Concerts no longer grand on TV

Music specials becoming extinct in info age

If Elvis were still alive today and wanted to mount another comeback special, he’d probably pass on NBC and head straight for VH1 — or maybe just post a few clips on YouTube.

For decades, superstar artists looking to juice their careers — from Frank Sinatra to Michael Jackson to contempo country acts — turned to television. It was a quick and easy way to goose album sales or simply pocket some easy cash from networks hungry for star-power.

In the era of “American Idol,” you’d think all things music-related would be thriving on TV. But instead, as with so many other past network staples — telepics, kiddie shows, the Miss America pageant — the music concert special seems to be near extinction.

Madonna and Tony Bennett are the only two artists to attempt network specials this season. Both bombed big time for NBC, with the Material Mom’s flameout hurting the Peacock’s November sweeps standing.

With no other concert specials planned, this season will have the lowest tally of music specs in at least five years — if not ever.

That’s forcing labels to find more creative ways to use TV as a promotional tool, from booking artists on the network morning shows to getting more songs incorporated into series soundtracks.

Kudofests such as the Country Music Assn. Awards or Feb. 11’s star-packed Grammys have also become huge platforms for artists.

But when it comes to the traditional concert special, network insiders believe pop music may no longer be ready for primetime.

“Music tastes are so fragmented, it’s very difficult to garner a mass audience,” says ABC alternative/specials topper Andrea Wong. “You try, because these are big, big artists. But it’s hard.”

Observers believe “Idol” reaches a broad audience only because it’s “not really about music,” as one Big Four suit puts it. “It’s a great soap opera that has music as a thread.”

One theory for the off-key performance of music specials holds the Internet is to blame.

There’s been “a proliferation of music online,” says Brad Adgate, senior VP of ad buyer Horizon Media. “(Specials) have lost their luster as music becomes more and more on-demand.”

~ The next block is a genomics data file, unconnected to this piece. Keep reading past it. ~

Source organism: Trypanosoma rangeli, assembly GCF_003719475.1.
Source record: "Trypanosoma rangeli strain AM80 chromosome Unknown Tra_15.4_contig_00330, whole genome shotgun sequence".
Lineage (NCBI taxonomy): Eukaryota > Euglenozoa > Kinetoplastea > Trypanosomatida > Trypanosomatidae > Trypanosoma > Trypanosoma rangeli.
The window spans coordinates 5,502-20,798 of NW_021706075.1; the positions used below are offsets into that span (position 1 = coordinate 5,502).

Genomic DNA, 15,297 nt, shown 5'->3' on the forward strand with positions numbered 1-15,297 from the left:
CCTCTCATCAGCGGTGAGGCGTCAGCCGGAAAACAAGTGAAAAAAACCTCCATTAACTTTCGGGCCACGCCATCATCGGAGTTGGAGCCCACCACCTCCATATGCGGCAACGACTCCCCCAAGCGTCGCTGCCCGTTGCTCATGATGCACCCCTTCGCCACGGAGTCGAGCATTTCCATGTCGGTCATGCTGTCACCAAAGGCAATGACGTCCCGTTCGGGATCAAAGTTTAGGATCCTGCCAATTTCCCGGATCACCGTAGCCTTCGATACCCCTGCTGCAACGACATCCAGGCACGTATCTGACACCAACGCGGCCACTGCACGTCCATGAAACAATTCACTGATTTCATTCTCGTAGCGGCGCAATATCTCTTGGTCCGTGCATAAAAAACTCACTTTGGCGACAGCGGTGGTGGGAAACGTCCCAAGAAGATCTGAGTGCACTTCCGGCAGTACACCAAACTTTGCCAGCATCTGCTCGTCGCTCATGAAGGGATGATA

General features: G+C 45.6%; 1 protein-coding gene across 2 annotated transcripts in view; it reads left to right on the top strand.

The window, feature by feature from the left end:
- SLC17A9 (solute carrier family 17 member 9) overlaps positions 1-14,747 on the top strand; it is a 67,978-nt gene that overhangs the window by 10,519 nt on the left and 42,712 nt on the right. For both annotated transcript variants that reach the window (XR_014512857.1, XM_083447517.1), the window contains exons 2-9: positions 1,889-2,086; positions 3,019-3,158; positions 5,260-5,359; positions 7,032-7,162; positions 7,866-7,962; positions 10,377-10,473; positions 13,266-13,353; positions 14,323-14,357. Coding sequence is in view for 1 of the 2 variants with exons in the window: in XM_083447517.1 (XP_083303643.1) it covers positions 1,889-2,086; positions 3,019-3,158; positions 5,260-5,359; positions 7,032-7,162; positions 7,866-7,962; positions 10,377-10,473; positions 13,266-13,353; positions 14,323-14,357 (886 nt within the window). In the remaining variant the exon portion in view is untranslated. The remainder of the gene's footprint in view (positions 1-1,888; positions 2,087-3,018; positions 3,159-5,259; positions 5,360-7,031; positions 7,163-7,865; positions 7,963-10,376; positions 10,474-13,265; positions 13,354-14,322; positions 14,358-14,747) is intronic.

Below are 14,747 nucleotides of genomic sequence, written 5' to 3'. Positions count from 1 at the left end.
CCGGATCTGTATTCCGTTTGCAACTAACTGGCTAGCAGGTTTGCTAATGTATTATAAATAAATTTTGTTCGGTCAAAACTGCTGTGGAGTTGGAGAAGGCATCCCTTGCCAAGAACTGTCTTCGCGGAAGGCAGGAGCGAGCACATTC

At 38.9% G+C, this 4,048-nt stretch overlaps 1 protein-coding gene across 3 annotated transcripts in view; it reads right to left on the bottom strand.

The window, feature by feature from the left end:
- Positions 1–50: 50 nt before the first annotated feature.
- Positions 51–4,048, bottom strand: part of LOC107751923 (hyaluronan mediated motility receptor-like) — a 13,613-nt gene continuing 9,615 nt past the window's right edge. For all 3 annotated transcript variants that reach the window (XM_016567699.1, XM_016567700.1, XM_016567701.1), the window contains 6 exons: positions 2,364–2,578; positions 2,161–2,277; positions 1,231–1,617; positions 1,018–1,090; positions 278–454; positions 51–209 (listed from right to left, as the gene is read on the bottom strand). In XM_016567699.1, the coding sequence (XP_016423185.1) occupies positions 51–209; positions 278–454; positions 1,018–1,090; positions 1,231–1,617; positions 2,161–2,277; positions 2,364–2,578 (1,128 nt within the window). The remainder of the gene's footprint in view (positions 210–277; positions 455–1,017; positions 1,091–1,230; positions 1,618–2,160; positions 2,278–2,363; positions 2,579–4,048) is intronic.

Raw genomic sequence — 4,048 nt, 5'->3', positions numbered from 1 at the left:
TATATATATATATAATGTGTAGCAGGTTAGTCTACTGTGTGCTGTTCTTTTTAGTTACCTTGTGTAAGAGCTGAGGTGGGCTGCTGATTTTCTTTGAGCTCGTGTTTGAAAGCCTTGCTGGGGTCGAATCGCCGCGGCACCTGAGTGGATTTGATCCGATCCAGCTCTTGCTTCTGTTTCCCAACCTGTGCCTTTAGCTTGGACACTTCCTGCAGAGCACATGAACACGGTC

Indeed, a TV special used to be the only way fans who couldn’t afford tickets to concerts could check out their favorite artists. Now, perfs are Webcast live or readily available on DVDs and even so-called “enhanced CDs” that include performance discs.

“The hourlong live perform-ance was about when you had an artist that needed to (sell) a record in a finite amount of time,” says an exec at a major label. “Those sessions now are going to AOL, iTunes, Yahoo and Napster. The music biz has gone on-demand, and that’s the expectation of young people.”

Others say the decline is sim-ply a reflection of larger woes within the music biz.

“As a music fan it’s disappoint-ing, but as a network programmer you have to be practical,” says one network exec. “There isn’t much in the music business these days that’s special enough to thrive and survive as a one-hour special.”

Cable has picked up some of the slack, but even it’s losing its appetite for concerts.

HBO, which once boasted at least one annual major megastar music event, hasn’t mounted a big concert in years. A&E’s “Live by Request” franchise also seems to be in hibernation.

Some programmers blame the labels, noting the industry has done nothing to curb costs on music specials.

While NBC execs declined to be interviewed for this story, insiders said Madonna’s reps wanted $5 million for the rights to her most recent concert tour.

Even in cases where sponsors help defray the cost of an event — as Target did with Tony Bennett’s NBC bash — low ratings make music tough to justify.

“If we’re going to spend $1 (million) or $2 million on something, I’d rather we spend it on one of our series,” says one network wag.

A spurt of successful music specials on CBS during the late 1990s and early 2000s — think Michael Jackson, Celine Dion and Shania Twain — persuaded other nets to get into the act. While some did well, many bombed, including a series of duds in fall 2002.

Despite the poor track record for recent specials, network insid-ers still believe there might be room for the genre — on a limited basis.

Country music still has a “big tent” audience that attracts fans ages 8 to 80, making acts like Rascal Flatts a good candidate for a primetime showcase.

Likewise, it seems logical that a combination of superstars — maybe Elton John and Billy Joel — could draw a crowd, given the right marketing.

“They call them specials for a reason,” says one exec. “You have to pick your spots, and get the right artist at the right time with the right promotion. Even then, you’re still rolling the dice, but at least you’ve got a chance.”

Michael Learmonth in New York contributed to this report.

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